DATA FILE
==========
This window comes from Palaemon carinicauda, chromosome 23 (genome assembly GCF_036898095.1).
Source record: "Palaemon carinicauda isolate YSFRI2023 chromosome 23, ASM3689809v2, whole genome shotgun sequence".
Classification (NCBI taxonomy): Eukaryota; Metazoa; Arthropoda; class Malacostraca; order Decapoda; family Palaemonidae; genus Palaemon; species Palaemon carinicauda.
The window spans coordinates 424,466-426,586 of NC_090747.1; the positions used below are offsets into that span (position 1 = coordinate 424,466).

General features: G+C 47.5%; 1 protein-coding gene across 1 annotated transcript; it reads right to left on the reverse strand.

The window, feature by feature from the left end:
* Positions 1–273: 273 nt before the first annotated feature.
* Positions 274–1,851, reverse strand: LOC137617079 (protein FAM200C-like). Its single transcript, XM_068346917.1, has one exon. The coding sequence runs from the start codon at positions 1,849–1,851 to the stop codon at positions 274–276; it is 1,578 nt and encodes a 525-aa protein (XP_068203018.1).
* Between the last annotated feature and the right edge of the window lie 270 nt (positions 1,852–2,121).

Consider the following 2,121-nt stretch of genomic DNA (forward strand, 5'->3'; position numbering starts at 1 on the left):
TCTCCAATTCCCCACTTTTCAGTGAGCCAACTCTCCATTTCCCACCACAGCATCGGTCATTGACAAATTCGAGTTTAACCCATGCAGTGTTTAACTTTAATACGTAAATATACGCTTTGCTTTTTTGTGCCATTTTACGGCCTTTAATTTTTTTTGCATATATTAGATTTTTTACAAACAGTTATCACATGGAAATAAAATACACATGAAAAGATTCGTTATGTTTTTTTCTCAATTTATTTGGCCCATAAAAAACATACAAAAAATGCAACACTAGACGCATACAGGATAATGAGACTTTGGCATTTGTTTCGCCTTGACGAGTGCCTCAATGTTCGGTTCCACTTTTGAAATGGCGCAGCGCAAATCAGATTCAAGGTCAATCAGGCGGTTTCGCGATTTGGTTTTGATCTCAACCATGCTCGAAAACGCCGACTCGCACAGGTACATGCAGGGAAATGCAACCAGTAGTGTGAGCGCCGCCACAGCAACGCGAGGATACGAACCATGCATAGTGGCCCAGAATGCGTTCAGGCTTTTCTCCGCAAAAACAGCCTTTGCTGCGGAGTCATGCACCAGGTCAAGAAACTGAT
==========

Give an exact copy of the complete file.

This window comes from Palaemon carinicauda, chromosome 23 (genome assembly GCF_036898095.1).
Source record: "Palaemon carinicauda isolate YSFRI2023 chromosome 23, ASM3689809v2, whole genome shotgun sequence".
Classification (NCBI taxonomy): Eukaryota; Metazoa; Arthropoda; class Malacostraca; order Decapoda; family Palaemonidae; genus Palaemon; species Palaemon carinicauda.
The window spans coordinates 424,466-426,586 of NC_090747.1; the positions used below are offsets into that span (position 1 = coordinate 424,466).

General features: G+C 47.5%; 1 protein-coding gene across 1 annotated transcript; it reads right to left on the reverse strand.

The window, feature by feature from the left end:
* Positions 1–273: 273 nt before the first annotated feature.
* Positions 274–1,851, reverse strand: LOC137617079 (protein FAM200C-like). Its single transcript, XM_068346917.1, has one exon. The coding sequence runs from the start codon at positions 1,849–1,851 to the stop codon at positions 274–276; it is 1,578 nt and encodes a 525-aa protein (XP_068203018.1).
* Between the last annotated feature and the right edge of the window lie 270 nt (positions 1,852–2,121).

Consider the following 2,121-nt stretch of genomic DNA (forward strand, 5'->3'; position numbering starts at 1 on the left):
TCTCCAATTCCCCACTTTTCAGTGAGCCAACTCTCCATTTCCCACCACAGCATCGGTCATTGACAAATTCGAGTTTAACCCATGCAGTGTTTAACTTTAATACGTAAATATACGCTTTGCTTTTTTGTGCCATTTTACGGCCTTTAATTTTTTTTGCATATATTAGATTTTTTACAAACAGTTATCACATGGAAATAAAATACACATGAAAAGATTCGTTATGTTTTTTTCTCAATTTATTTGGCCCATAAAAAACATACAAAAAATGCAACACTAGACGCATACAGGATAATGAGACTTTGGCATTTGTTTCGCCTTGACGAGTGCCTCAATGTTCGGTTCCACTTTTGAAATGGCGCAGCGCAAATCAGATTCAAGGTCAATCAGGCGGTTTCGCGATTTGGTTTTGATCTCAACCATGCTCGAAAACGCCGACTCGCACAGGTACATGCAGGGAAATGCAACCAGTAGTGTGAGCGCCGCCACAGCAACGCGAGGATACGAACCATGCATAGTGGCCCAGAATGCGTTCAGGCTTTTCTCCGCAAAAACAGCCTTTGCTGCGGAGTCATGCACCAGGTCAAGAAACTGAT